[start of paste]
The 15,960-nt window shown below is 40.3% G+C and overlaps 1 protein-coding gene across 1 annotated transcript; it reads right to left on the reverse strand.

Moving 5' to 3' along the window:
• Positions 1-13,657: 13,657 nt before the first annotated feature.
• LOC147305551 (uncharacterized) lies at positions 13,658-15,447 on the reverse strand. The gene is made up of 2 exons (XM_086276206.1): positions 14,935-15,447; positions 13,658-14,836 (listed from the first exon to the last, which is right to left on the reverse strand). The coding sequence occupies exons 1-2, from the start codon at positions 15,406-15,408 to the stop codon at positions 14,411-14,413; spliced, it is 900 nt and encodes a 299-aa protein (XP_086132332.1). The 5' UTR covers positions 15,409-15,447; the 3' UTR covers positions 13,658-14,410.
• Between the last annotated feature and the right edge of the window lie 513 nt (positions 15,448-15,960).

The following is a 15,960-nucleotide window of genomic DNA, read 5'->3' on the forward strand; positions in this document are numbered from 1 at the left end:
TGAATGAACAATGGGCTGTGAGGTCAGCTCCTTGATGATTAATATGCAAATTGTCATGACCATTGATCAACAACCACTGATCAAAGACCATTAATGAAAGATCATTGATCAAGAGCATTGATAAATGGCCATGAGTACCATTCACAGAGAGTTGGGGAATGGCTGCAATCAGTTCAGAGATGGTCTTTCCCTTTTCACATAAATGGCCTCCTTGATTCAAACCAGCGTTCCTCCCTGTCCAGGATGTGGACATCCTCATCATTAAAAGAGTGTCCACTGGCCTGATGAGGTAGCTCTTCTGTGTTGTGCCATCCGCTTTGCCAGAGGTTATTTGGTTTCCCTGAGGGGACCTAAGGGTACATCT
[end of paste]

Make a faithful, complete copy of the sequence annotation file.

The 15,960-nt window shown below is 40.3% G+C and overlaps 1 protein-coding gene across 1 annotated transcript; it reads right to left on the reverse strand.

Moving 5' to 3' along the window:
• Positions 1-13,657: 13,657 nt before the first annotated feature.
• LOC147305551 (uncharacterized) lies at positions 13,658-15,447 on the reverse strand. The gene is made up of 2 exons (XM_086276206.1): positions 14,935-15,447; positions 13,658-14,836 (listed from the first exon to the last, which is right to left on the reverse strand). The coding sequence occupies exons 1-2, from the start codon at positions 15,406-15,408 to the stop codon at positions 14,411-14,413; spliced, it is 900 nt and encodes a 299-aa protein (XP_086132332.1). The 5' UTR covers positions 15,409-15,447; the 3' UTR covers positions 13,658-14,410.
• Between the last annotated feature and the right edge of the window lie 513 nt (positions 15,448-15,960).

The following is a 15,960-nucleotide window of genomic DNA, read 5'->3' on the forward strand; positions in this document are numbered from 1 at the left end:
TGAATGAACAATGGGCTGTGAGGTCAGCTCCTTGATGATTAATATGCAAATTGTCATGACCATTGATCAACAACCACTGATCAAAGACCATTAATGAAAGATCATTGATCAAGAGCATTGATAAATGGCCATGAGTACCATTCACAGAGAGTTGGGGAATGGCTGCAATCAGTTCAGAGATGGTCTTTCCCTTTTCACATAAATGGCCTCCTTGATTCAAACCAGCGTTCCTCCCTGTCCAGGATGTGGACATCCTCATCATTAAAAGAGTGTCCACTGGCCTGATGAGGTAGCTCTTCTGTGTTGTGCCATCCGCTTTGCCAGAGGTTATTTGGTTTCCCTGAGGGGACCTAAGGGTACATCT